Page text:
So now what?  I know, I’ll write about the Chronic Kidney Disease support groups I’ve found on Facebook.  First, I will warn you that certain groups and people (Not included in my list) are not real.  Well, I suppose they are real people but they are posing as other people in order to make themselves more acceptable to their perceived buyers so they can sell Chinese herbal medicine.sad face

There is quite a bit wrong with that.  I find the obvious deceit insulting.  Herbs themselves may be very effective, but as CKD patients we may need to take less of them since our kidneys cannot filter them out as well as non-CKD patients’ kidneys can.  In addition, what may be healthful for non-CKD patients is not necessarily healthful for CKD patients. Just ask your nutritionist about eating the traditional healthy diet.  So many of those foods are really hard on the kidneys. It’s the same principle here.

Now, the groups.  Please remember you may be happy with one group, but not another.  You have to find your own comfort level.  Also, some of the groups are closed and you need to seek permission to join.  Contact the administrators about that.  The best part of these groups is that they are all truly patients and usually run disclaimers or statements letting you know they are not doctors and you need to contact your nephrologist before you follow any of their advice.

Ready? Then keep in mind that these are in no particular order and all welcome CKD patients.

Kidney Health Liberated

Kidney Disease and Diet Ideas and Help 1

Show Your Scars Tour

Kidney Failure

Kidney Disease Is Not a Jokepeople talking

Chronic Kidney Disease “CKD” Awareness

The Transplant Community Outreach (I write ‘Kidney Matters’ for them at their request)

Renal  Patient Support Group

Transplant Friends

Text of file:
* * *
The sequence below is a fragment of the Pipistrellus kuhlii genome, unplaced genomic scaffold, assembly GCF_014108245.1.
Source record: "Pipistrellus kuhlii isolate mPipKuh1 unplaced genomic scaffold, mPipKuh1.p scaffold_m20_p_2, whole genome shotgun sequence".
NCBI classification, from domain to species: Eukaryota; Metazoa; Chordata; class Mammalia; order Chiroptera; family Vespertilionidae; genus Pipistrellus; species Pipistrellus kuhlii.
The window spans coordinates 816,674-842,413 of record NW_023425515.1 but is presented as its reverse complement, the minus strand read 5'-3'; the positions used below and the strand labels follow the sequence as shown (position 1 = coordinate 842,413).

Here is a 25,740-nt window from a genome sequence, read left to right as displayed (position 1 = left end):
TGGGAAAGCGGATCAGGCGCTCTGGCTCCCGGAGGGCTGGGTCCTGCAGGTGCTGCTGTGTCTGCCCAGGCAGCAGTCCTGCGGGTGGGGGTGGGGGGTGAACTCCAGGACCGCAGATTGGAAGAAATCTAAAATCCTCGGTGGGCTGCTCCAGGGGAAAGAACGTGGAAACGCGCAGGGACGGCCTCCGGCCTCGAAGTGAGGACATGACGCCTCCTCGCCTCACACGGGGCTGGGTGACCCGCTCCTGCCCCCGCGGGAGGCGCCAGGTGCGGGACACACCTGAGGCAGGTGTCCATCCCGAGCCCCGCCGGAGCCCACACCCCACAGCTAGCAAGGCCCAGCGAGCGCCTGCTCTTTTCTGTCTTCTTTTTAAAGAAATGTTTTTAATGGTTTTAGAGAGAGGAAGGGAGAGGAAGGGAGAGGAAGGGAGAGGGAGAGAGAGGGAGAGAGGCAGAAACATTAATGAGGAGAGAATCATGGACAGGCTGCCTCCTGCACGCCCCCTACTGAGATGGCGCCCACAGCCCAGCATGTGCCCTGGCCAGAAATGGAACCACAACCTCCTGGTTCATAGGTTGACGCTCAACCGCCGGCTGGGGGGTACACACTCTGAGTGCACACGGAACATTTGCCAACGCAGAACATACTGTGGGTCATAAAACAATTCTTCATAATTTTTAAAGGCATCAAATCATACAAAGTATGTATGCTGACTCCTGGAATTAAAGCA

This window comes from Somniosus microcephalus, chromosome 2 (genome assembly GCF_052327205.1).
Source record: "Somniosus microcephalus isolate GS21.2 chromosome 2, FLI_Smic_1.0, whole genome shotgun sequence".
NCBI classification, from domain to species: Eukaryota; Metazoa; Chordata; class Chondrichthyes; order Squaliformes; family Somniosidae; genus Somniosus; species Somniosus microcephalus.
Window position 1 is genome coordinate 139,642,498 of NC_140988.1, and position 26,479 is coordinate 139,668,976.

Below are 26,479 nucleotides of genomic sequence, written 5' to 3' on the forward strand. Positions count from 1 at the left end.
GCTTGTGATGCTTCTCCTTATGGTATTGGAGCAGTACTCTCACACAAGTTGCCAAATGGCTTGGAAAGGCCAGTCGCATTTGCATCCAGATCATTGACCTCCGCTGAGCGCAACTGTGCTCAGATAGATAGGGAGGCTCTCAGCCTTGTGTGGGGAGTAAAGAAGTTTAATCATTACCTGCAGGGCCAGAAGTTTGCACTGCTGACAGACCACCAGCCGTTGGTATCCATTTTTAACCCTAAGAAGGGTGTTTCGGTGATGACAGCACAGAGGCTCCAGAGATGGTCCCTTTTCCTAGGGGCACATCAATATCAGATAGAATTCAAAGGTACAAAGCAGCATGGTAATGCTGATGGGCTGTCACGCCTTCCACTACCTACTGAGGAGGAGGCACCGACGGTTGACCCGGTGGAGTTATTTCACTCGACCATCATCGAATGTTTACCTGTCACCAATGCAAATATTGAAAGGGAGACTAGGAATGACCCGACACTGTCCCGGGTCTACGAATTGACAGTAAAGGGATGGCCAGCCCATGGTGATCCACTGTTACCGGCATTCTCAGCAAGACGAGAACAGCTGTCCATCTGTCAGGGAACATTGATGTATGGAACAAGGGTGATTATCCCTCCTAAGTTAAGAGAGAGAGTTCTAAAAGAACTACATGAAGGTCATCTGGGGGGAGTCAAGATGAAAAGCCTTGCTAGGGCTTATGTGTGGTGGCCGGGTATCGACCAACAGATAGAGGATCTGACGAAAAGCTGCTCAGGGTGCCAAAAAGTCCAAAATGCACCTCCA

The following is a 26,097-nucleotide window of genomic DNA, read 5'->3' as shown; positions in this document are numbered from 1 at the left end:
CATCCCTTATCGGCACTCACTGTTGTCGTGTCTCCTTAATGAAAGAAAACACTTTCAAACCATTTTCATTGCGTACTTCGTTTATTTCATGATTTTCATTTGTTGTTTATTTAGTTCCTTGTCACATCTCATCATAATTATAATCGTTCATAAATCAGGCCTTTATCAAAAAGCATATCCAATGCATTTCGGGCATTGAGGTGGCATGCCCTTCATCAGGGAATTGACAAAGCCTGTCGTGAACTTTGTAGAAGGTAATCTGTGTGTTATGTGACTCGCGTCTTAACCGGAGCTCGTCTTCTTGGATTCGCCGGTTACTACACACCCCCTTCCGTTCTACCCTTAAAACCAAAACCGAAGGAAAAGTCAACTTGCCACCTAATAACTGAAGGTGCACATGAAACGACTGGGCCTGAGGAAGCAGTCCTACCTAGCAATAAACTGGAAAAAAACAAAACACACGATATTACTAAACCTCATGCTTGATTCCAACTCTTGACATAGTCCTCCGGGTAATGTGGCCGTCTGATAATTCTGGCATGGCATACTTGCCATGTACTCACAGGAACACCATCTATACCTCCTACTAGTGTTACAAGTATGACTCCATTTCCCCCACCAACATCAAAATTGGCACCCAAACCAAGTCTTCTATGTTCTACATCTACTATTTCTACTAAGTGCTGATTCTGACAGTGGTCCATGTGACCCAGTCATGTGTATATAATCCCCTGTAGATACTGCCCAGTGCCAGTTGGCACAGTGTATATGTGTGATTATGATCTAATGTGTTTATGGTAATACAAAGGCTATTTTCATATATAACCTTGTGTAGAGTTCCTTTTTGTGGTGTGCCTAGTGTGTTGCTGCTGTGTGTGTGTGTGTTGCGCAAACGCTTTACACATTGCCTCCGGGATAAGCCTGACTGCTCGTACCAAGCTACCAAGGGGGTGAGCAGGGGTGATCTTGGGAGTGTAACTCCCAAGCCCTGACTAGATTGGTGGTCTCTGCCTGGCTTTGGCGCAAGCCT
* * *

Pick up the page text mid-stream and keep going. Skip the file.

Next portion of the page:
Chronic Kidney Disease

P2P (Peer To Peer)

But You Don’t Look Sick

TCO Women’s Health

Kidney Disease Shout Board

Support for Those Affected by Kidney Disease

What Is It And How Did I Get It? Early Stage Chronic Kidney Disease (like how I snuck that in at the end of the list?)

Some of these groups seem to be for other kinds of patients, but I’ve found each of them welcoming.  Some seem ‘dead,’ but pick up in a short time.   Others that are going strong as I write may not be around by the time you get around to reading the blog.  It’s just reassuring to know there are other CKD patients out there to share you angst, glories, numbers, and experiences with.  Try each group to find a few you like.

As far as the book, sales are steady both here and in Europe.  The funny thing is I’m surprised each time I get a check because I forgot that’s why I started this blog. While the book was the first step to sharing the information I have, this blog has become the primary sharing place.  Of course, if you’d like to buy some books to share with those that don’t have any information and no computer and B& are the places to go.  If you want the book signed, just contact me at:

We’re very late today because it’s my turn to be the caregiver in the family. It takes a lot of time, but not so much that I would completely miss blogging.

Until next week,The Table

Keep living your life!